Associations may be incorporated or unincorporated. An unincorporated association has a separate legal existence from its membership and can be sued in the same way that an incorporated association can be sued. As a separate entity, an unincorporated association owes a duty of care to its members.
By law, unincorporated associations may exercise all of the powers of incorporated associations, including the power to initiate and defend litigation. The powers of a corporation are defined in California Corporations Code Section 7140. Following are some of the benefits of incorporation:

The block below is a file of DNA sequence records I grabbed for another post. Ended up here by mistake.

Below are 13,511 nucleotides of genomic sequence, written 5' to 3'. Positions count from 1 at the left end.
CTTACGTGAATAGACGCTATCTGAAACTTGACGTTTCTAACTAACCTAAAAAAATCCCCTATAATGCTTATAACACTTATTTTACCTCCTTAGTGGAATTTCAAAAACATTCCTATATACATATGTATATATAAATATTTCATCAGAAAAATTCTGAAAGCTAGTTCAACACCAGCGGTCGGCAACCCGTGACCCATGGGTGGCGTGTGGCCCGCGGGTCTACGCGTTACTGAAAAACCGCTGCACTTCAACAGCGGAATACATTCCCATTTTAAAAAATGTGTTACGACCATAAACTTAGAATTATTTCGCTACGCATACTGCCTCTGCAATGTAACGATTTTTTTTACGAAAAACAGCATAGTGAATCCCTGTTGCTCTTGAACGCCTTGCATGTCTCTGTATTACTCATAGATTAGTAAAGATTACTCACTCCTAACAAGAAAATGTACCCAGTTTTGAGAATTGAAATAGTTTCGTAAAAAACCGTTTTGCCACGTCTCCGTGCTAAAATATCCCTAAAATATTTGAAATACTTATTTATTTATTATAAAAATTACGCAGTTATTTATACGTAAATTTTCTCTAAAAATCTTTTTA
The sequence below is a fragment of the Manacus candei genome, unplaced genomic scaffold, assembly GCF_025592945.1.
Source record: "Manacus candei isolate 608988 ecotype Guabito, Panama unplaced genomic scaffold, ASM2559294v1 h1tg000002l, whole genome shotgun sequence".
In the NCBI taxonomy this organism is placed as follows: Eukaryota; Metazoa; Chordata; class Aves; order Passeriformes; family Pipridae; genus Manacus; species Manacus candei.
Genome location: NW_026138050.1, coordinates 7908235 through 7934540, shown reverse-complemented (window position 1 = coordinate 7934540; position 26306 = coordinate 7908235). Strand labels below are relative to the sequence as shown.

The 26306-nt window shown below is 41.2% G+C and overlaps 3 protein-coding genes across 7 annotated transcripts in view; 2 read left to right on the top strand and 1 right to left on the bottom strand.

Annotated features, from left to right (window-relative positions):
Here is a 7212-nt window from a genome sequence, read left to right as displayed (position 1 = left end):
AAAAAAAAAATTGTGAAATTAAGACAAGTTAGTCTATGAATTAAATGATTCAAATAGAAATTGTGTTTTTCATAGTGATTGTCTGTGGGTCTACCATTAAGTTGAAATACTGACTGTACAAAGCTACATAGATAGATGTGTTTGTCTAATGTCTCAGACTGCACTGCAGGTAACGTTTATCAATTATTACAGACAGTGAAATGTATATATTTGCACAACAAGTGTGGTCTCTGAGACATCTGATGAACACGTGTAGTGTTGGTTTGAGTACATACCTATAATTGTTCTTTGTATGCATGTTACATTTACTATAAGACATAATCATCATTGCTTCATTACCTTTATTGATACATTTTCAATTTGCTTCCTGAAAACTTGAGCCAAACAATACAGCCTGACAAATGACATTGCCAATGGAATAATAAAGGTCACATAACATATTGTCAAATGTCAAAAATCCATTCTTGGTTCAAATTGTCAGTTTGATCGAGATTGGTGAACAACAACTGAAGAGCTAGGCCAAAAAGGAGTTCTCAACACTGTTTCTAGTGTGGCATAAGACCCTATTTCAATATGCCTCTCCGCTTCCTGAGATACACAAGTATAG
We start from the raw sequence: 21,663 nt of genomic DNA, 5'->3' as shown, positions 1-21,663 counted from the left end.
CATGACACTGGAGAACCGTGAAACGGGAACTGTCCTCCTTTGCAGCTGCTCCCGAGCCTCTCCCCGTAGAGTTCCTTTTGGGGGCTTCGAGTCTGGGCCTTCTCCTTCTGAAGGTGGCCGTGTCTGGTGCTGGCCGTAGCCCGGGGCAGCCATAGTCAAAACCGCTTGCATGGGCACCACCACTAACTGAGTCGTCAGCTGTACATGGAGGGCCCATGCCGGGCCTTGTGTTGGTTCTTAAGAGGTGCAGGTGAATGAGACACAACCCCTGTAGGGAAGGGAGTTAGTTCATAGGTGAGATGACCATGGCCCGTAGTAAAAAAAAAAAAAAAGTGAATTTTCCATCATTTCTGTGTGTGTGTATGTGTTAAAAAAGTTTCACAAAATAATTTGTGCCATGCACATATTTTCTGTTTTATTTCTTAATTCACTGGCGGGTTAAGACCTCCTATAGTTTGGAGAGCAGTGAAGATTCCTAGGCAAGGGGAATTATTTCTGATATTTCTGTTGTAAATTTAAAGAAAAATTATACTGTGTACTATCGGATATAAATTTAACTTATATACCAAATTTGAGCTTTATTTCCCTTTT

- Although unincorporated associations have all of the management powers of an incorporated association, they do not offer certain benefits and protections provided to incorporated associations. Corporations are well-recognized and understood by attorneys and courts. They have the California Corporations Code and extensive case law, both of which provide procedural guidelines and protections not afforded unincorporated associations.
- Incorporation offers clearer protections against the membership's vicarious personal liability in contract actions against the association. Since the cost of incorporation is small and the protections are significant, incorporation is definitely a better choice.
- Associations sometimes need to borrow funds for large repair projects in the common areas. Banks will generally make loans to incorporated associations. Generally they will not make loans to unincorporated associations.